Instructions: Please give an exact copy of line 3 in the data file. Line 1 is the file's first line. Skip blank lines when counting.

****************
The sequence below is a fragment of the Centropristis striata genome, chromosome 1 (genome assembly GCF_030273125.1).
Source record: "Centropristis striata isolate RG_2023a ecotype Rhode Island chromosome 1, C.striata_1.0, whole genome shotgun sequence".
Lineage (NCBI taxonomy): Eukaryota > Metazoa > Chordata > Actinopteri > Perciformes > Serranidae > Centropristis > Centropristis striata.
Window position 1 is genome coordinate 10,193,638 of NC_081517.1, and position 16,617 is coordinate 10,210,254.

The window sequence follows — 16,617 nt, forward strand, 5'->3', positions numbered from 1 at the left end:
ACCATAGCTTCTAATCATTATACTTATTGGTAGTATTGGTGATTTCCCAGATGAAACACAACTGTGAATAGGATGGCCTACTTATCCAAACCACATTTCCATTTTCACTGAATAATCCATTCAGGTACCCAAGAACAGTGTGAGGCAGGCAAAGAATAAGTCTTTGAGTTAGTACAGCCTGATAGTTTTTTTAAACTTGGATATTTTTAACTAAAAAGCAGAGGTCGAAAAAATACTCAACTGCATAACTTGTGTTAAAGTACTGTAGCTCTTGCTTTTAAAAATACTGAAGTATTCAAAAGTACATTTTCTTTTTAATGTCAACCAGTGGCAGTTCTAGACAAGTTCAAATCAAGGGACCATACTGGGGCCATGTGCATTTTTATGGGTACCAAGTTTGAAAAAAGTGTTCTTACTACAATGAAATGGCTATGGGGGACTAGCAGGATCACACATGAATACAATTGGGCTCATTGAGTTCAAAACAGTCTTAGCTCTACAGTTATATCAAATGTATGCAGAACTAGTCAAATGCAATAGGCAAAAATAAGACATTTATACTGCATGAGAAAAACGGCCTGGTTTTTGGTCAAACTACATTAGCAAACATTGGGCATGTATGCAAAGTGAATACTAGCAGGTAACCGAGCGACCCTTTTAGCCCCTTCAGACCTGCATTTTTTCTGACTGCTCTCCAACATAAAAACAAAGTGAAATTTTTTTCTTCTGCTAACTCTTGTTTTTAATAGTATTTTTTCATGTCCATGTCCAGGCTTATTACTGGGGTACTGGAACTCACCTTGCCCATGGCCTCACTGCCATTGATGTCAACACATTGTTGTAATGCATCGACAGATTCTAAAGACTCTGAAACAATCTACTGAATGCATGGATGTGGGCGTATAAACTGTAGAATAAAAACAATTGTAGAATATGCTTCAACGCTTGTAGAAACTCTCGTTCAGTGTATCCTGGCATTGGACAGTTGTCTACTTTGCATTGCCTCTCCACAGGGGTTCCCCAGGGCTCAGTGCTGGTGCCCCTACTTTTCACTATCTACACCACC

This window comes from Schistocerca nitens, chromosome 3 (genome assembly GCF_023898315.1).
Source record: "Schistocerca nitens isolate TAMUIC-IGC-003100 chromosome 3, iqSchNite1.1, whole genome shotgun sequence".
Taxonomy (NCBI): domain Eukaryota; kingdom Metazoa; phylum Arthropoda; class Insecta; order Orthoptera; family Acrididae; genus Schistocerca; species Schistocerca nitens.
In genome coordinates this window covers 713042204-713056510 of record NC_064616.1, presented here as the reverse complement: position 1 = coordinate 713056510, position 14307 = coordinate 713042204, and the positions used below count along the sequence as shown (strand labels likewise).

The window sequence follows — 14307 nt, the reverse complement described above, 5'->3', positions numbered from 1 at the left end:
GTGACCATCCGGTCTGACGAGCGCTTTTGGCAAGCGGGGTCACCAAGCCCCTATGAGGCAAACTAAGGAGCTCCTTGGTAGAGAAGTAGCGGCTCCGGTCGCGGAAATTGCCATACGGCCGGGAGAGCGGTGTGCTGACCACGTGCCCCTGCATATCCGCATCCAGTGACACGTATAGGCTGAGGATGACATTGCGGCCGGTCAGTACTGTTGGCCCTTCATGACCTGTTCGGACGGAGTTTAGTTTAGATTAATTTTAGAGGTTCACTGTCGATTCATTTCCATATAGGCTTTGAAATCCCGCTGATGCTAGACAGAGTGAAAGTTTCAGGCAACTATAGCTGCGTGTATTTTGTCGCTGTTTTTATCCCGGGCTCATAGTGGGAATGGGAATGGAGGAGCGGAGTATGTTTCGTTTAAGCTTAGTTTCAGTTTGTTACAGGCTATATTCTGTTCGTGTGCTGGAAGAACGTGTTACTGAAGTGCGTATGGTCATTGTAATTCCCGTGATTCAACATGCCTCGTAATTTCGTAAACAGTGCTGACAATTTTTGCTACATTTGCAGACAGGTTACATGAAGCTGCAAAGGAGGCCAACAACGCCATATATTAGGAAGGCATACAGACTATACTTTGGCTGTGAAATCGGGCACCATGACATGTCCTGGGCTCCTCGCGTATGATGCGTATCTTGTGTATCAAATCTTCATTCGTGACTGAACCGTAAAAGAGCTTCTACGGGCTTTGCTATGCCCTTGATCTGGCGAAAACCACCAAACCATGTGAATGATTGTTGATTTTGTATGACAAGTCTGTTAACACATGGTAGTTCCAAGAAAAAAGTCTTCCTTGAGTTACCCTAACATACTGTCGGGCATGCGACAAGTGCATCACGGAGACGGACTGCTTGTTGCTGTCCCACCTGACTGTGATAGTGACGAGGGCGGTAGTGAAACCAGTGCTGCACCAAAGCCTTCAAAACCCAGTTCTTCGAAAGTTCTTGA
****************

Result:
Lineage (NCBI taxonomy): Eukaryota > Metazoa > Chordata > Actinopteri > Perciformes > Serranidae > Centropristis > Centropristis striata.